Joe Strummer is an undeniable icon of British music and his premature death, aged just 50, remains heart-rending. The punk renegade had enjoyed a second wind during the latter years of his life, and his final performance came just weeks before his passing on December 22nd, 2002.
During the final few years of Strummer’s career, the former Clash leader stopped taking life too seriously and, instead, took it upon himself to enjoy the wild ride at every opportunity. In 2000, speaking during an interview, he confessed: “This is my Indian summer … I learnt that fame is an illusion and everything about it is just a joke. I’m far more dangerous now because I don’t care at all.”
Despite the royal status that Strummer accrued in the music industry – and the indispensable cultural importance of The Clash within the punk movement – towards the end, the singer was firmly operating on the outskirts of the mainstream, and it suited him to a tee.
His final show came at the moderately sized Liverpool University, and it was a fitting location for Strummer to bow out. Not only do the inherently socialist values of the city align with the late singer’s belief system, but, more poignantly, it is also where he made his highly anticipated comeback with his new band, The Mescaleros, in 1999.
The ’90s were an ominous time for Strummer, and before forming The Mescaleros, he spent most of the decade aimlessly drifting. He later described this period as his “wilderness years”, which included a cameo on the animated television show South Park, a brief stint as the singer of The Pogues, as well as collaborations with newer acts The Levellers and Black Grape.
However, when back on track, there was an air of liberation around his renaissance, and Strummer felt free from the shackles that previously surrounded him in The Clash. Discussing his new approach to life, Strummer later told Classic Rock that a significant reason The Clash broke up was that they “saw what The Who were like at the end of their tether. It’s a bad scene. You very quickly turn into nothing.”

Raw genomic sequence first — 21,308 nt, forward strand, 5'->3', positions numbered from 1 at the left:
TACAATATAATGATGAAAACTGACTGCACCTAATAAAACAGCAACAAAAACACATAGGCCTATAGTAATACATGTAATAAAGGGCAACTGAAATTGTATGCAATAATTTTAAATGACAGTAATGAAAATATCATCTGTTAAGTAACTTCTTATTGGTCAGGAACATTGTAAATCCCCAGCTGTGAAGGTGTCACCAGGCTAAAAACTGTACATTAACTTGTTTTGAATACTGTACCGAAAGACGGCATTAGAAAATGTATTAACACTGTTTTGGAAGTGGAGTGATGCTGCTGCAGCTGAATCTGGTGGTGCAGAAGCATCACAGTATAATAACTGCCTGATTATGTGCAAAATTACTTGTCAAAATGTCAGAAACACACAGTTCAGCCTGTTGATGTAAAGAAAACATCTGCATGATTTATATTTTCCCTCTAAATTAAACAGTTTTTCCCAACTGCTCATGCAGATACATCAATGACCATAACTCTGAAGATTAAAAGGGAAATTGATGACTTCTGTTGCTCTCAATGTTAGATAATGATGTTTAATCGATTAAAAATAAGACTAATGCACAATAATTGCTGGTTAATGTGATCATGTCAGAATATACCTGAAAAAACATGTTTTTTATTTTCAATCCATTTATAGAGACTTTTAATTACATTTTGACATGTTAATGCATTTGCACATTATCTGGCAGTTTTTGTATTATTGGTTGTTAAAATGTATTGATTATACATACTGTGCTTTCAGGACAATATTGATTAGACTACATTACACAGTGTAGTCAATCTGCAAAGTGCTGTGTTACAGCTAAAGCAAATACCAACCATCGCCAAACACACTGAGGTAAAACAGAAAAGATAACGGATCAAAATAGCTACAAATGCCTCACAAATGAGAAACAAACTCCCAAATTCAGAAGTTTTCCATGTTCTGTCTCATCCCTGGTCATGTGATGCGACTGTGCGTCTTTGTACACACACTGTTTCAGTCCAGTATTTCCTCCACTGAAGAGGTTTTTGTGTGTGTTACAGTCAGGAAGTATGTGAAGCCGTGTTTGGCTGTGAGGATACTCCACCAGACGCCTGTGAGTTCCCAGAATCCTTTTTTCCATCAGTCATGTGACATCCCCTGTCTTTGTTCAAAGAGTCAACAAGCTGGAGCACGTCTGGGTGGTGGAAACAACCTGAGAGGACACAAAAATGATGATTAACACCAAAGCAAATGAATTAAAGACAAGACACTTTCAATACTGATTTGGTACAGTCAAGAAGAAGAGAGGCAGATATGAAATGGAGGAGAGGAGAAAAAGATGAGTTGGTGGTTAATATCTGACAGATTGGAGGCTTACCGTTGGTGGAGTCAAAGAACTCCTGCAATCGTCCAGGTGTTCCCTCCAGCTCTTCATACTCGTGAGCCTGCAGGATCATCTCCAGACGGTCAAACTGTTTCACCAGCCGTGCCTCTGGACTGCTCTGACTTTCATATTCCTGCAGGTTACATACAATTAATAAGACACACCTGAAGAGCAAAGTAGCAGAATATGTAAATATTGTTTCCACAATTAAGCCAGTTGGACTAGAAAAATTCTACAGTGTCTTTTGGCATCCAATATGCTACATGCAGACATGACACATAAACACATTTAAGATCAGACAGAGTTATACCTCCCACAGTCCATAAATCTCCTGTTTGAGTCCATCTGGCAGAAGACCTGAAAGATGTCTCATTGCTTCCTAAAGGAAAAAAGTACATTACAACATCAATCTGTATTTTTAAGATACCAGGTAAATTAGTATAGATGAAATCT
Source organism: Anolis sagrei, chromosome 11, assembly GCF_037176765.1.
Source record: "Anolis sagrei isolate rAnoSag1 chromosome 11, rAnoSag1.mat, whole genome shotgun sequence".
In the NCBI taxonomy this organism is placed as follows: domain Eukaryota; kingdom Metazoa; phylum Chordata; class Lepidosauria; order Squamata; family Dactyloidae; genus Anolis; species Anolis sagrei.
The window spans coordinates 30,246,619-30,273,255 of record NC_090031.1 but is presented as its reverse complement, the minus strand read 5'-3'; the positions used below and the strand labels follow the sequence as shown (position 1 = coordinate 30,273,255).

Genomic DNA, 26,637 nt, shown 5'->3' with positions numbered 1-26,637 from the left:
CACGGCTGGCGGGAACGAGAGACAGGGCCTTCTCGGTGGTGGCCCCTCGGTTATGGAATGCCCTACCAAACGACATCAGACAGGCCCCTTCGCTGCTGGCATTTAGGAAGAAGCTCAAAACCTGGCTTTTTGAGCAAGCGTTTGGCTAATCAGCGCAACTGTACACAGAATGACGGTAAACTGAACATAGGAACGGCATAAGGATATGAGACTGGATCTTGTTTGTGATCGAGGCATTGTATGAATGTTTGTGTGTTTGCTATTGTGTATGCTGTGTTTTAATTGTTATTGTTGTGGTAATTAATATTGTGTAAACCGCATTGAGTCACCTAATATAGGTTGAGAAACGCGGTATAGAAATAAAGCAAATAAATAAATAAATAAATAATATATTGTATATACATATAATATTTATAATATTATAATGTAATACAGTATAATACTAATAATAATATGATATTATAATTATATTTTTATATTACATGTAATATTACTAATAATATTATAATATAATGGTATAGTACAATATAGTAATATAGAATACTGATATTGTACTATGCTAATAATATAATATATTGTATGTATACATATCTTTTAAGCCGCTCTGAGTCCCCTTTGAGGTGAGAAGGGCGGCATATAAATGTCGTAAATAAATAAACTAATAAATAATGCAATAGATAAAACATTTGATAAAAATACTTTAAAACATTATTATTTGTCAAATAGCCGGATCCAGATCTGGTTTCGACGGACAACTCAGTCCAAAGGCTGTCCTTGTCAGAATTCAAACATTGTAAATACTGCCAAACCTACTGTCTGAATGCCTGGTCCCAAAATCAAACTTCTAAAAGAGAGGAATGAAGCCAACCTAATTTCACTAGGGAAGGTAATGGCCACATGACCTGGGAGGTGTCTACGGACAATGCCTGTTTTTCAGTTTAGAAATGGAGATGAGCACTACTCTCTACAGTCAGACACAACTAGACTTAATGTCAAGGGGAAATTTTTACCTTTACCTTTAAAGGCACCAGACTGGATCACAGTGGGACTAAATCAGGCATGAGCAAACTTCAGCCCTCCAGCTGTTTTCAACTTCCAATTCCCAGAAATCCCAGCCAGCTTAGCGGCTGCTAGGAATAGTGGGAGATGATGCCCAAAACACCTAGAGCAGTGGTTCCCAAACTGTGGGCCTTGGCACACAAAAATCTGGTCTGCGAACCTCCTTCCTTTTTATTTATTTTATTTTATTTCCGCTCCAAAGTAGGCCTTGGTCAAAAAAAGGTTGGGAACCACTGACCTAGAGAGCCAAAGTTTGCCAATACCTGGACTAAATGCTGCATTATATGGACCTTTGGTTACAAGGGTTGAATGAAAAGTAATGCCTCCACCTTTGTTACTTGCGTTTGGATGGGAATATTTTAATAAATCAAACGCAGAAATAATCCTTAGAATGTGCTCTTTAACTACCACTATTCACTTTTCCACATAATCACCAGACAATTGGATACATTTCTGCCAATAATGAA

After taking a much-required break from stardom, Strummer learned to re-appreciate the simplistic joy of playing live to his fanbase, as is reflected by the audio from his final show in Liverpool. While it remains a crying shame that no video footage from that night existed, thankfully, there is a bootleg recording of the gig in its entirety. During the performance, Strummer is in scintillating form and leads his band through an expansive set that delightfully combines the two contrasting eras of his career.
The first part of the set almost entirely consisted of Mescaleros material with a sprinkling of tracks from The Clash, including ‘Rudie Can’t Fail’ before finishing on the anarchic anthem, ‘Police On My Back’. Strummer then rolled back the years further during the encore with ‘Bankrobber’ and ‘(White Man) In Hammersmith Palais’ before concluding on ‘White Riot’.
Tragically, less than a month later, Strummer would be dead after suffering a heart attack triggered by an undetected congenital defect. Strummer’s final show was a modest one, and wouldn’t have had it any other way, keeping a grasp of the punk ethos right up until his final note.
See the setlist and listen to the concert below.
Joe Strummer’s final setlist:
- ‘Shaktar Donetsk’
- ‘Bhindi Bhagee’
- ‘Rudie Can’t Fail’
- ‘Bummed Out City’
- ‘Guitar Slinger Man’
- ‘Mega Bottle Ride’
- ‘Police and Thieves’
- ‘Dakar Meantime’
- ‘Tony Adams’
- ‘Get Down Moses’
- ‘Cool ‘n’ Out’
- ‘1969’ (The Stooges cover)
- ‘Junco Partner’
- ‘Johnny Appleseed’
- ‘Coma Girl’
- ‘Police on My Back’
- ‘A Message to You, Rudy’
- ‘(White Man) In Hammersmith Palais’
- ‘White Riot’